I backtracked a bit after that and read:

    LITTLE HOUSE ON THE PRAIRIE – all (I still read these when I have the flu or am bedridden

    THE SECRET GARDEN

    A DIAMOND IN THE WINDOW (I checked that out like 5 MILLION TIMES).

    CHERRY AMES (CAN YOU BELIEVE HER NAME), Student Nurse

    ALL THE LOUISA MAY ALCOTT (SEVEN COUSINS WAS MY FAVORITE)

    Then moved on to: Steven King (god) and Edgar Allen Poe and True Crime

    Also really read a lot of poetry

    GUILTY PLEASURE: – Barbara Cartland – still grade school

    A Lantern in Her Hand (no idea on the author)

    The Mirror by Marly Millhiser (started my time travel philia) – the scariest book I have ever read is her NELLA WAITS, lets just say, I can’t look at a black bird without shuddering and I didn’t even list that as a phobia)

    High School also saw me reading VC ANDREWS (NO COMMENT FROM THE PEANUT GALLERY).

    Obviously – I am a bit more sophisticated now (i.e., HK and many more) – I am going through my lit books from college and investigating some of my favorites from there.

    I can’t handle the pressure of my grown-up reading/hero list – still recouperating from 3 deadlines this week/no sleep/diet/work outs – TIP: Do NOT decide to start a diet, workout, on the same week you QUIT CAFFEINE and have 3 deadlines . . . (now in the background you would hear the circus/clown music . . . doo doo doodoo doo doo . . . ).

    So, I am so glad Haven survived her “incident” with animal – I’m still confused but it sounds intriguing.

    I am ashamed that I have discussed my negative reaction to a book of a living author (but I keep thinking it wasn’t the author, but the humanness of her characters which caused my strong reaction) – she was a great writer and made me believe in those characters . . . so I humbly apologize to the universe and the author (who I can’t remember the name and never said it anyway), and hope that karma doesn’t get me for that bit of honesty . . . and hope that all my positiveness outweighs my stupidity . . .

    I will now rejoin my abandoned family . . . I continue to say “I’m working” when I am reading this blog . . . I’m definately growing my book wish list and growing my heart and mind with y’all’s erudite interaction.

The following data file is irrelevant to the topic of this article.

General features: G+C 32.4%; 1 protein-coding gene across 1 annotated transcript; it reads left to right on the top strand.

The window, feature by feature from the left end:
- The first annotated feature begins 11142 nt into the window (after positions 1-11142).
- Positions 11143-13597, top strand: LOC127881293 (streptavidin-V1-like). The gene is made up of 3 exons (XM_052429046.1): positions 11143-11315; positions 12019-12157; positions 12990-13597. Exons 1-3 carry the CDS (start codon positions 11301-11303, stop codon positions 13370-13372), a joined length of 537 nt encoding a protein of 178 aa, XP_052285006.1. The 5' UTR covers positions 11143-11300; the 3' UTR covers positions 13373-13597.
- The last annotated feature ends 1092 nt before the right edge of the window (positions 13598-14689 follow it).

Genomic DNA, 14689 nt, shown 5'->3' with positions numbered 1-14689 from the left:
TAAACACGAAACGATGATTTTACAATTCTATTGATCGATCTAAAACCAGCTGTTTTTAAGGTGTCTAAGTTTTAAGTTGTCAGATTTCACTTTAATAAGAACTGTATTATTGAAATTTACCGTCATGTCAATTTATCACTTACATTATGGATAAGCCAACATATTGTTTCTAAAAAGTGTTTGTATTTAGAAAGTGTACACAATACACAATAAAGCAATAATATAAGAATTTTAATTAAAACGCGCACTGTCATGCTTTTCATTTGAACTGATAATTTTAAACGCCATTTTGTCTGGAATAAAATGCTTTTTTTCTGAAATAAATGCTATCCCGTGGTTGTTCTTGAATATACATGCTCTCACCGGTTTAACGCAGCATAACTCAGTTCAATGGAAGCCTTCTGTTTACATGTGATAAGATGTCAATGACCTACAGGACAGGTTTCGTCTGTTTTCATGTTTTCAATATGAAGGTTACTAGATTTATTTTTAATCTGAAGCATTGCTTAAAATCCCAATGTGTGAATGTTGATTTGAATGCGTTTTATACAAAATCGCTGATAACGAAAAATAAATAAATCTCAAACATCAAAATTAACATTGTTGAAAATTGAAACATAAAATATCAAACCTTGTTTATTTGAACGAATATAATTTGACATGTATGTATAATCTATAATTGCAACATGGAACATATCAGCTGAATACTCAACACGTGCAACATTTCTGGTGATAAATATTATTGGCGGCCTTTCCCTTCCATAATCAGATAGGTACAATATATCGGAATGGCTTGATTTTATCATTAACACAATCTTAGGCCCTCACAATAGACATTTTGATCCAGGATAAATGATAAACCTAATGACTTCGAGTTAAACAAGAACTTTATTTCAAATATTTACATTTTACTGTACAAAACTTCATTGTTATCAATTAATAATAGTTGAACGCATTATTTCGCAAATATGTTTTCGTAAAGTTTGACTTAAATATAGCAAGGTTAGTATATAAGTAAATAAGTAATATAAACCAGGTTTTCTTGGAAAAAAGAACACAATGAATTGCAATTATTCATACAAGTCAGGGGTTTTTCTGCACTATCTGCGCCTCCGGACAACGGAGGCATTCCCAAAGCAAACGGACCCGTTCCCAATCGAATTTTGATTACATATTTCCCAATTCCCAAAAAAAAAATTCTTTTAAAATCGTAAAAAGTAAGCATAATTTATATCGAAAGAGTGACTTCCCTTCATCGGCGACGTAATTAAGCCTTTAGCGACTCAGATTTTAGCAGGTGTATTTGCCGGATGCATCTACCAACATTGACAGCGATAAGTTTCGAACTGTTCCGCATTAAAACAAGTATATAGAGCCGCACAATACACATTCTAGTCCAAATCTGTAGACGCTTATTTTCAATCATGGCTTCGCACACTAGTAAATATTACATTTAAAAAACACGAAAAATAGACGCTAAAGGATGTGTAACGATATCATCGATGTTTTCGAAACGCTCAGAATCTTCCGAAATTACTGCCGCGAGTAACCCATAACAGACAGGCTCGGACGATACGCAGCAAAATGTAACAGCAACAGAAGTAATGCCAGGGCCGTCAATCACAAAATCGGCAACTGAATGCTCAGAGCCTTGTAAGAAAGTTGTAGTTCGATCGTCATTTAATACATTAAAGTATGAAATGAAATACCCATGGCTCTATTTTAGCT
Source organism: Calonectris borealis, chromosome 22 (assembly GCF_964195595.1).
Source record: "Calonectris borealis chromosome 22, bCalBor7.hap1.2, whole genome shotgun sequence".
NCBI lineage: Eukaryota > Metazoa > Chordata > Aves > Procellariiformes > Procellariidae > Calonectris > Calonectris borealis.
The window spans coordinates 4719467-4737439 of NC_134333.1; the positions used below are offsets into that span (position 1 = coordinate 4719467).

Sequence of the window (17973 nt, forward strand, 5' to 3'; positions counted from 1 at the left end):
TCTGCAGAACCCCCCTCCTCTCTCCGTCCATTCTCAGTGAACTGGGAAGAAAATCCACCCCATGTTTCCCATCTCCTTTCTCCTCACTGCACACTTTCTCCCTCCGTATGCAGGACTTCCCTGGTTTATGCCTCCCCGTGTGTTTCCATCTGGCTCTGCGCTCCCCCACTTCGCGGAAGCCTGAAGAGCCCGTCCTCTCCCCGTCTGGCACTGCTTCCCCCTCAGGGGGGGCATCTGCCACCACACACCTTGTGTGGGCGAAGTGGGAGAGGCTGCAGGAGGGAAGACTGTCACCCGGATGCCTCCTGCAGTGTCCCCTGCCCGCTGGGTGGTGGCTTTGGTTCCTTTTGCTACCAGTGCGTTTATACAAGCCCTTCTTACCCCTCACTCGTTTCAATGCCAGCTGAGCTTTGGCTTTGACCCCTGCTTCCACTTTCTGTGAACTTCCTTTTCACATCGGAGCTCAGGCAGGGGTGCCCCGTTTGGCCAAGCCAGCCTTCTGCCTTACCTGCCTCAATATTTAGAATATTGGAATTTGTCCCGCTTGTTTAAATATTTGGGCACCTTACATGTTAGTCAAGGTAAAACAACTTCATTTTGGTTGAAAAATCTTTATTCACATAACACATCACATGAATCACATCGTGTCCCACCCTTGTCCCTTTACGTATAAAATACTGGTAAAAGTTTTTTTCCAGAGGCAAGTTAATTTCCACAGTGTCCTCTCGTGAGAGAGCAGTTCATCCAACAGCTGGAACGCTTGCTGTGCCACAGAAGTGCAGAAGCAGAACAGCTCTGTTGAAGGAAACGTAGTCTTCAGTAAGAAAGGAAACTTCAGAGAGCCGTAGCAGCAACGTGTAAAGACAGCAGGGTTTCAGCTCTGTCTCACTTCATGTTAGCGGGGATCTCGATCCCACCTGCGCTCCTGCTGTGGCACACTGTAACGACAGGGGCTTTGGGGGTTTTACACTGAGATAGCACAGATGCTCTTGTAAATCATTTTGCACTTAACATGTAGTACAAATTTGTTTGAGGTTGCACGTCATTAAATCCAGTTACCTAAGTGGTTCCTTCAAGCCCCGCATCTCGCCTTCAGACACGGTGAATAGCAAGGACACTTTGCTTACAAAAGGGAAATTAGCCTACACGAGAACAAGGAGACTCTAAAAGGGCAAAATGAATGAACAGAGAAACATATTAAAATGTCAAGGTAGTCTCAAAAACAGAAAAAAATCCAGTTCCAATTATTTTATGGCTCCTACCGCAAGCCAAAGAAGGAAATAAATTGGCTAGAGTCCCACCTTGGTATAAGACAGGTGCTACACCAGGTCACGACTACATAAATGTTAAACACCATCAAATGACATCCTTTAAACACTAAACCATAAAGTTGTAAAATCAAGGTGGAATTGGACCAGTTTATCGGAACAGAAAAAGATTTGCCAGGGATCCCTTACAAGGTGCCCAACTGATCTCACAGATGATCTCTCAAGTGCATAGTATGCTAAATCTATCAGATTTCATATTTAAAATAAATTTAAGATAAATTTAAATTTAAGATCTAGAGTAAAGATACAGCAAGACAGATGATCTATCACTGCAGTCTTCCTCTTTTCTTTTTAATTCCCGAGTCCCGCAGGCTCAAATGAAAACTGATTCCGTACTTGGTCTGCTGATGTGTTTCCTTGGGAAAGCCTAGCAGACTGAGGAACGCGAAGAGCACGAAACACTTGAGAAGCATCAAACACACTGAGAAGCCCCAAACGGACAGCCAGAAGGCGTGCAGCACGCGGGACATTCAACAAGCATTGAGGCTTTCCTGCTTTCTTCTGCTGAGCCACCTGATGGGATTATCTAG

85. Oh man…V.C. Andrews was once a very guilty pleasure of mine. SICK! My Sweet Audrina? Heaven??

  86. Has Ray Boltz seen this blog as of September 14?

  87. Kate –

    Yes – very intriguing for a pre-teen – all that incest and flesh and roiling “emotion” – but this is perilously close to snarky I think, and she is still alive, so I think we have to leave it at that – Flowers in the Attic FREAKED me out totally!

    ALL y’ALL: I think we CAP ON because we can’t bold or italicize in this comment area . . . is that acceptable???? – I become nervous with too many rules . . . I might pee my pants . . .

  88. Dude, V.C. Andrews died in 1986!!! And I wasn’t being snarky I promise…I think she knew exactly what her audience was and what kind of books they were. My mom called them “trashy,” I believe. Hence guilty pleasure.

  89. George –

    House of Sand and Fog is a great example of one of those books that I just couldn’t put down. The depth of the characters was unfathomable.

    I loved the writing but the main character DROVE me crazy – I think that is what I was unsuccessfully eluding to earlier, that the power of the author to make us, the readers, REACT to a character PHYSICALLY even (LOL or throw the book or what have you) is the ultimate compliment.

    So I have now decided that my previously regretted comment about a certain book of an unnamed author no longer qualifies as snarky.

    I love to be made to think. In this life you can expect mediocrity (I have been disappointed too often in life) and I love that THE KIMMEL COVEN challenges my intellect and world view – it is always stimulating to greet someone who holds you to a higher standard.

    Gratzi Mille!

  90. Ok…now I have this perverse urge to go re-read all the V.C. Andrews from my pre-teen years…and go read all the ones I missed too…

    Must…read…literature…ahhhhhhh!

  91. Only George fears the ALL CAPS. Look, I’m risking life and limb by employing them. I was this way as a child, too.

    Of course I read Flowers in the Attic. I was twelve (I think) when it came out, and my friend Jeanne Ann and I had a copy faster than you could say, ‘creepy incest book.’ Which is pretty fast. I love how the original author died and her books continued being written by a committee of, what, potted plants? Where was that committee when it took me five bloody years to write The Used World, I wonder??

    Okay, here’s an offshoot: our favorite horror writers:

    Stephen King
    Thomas Tryon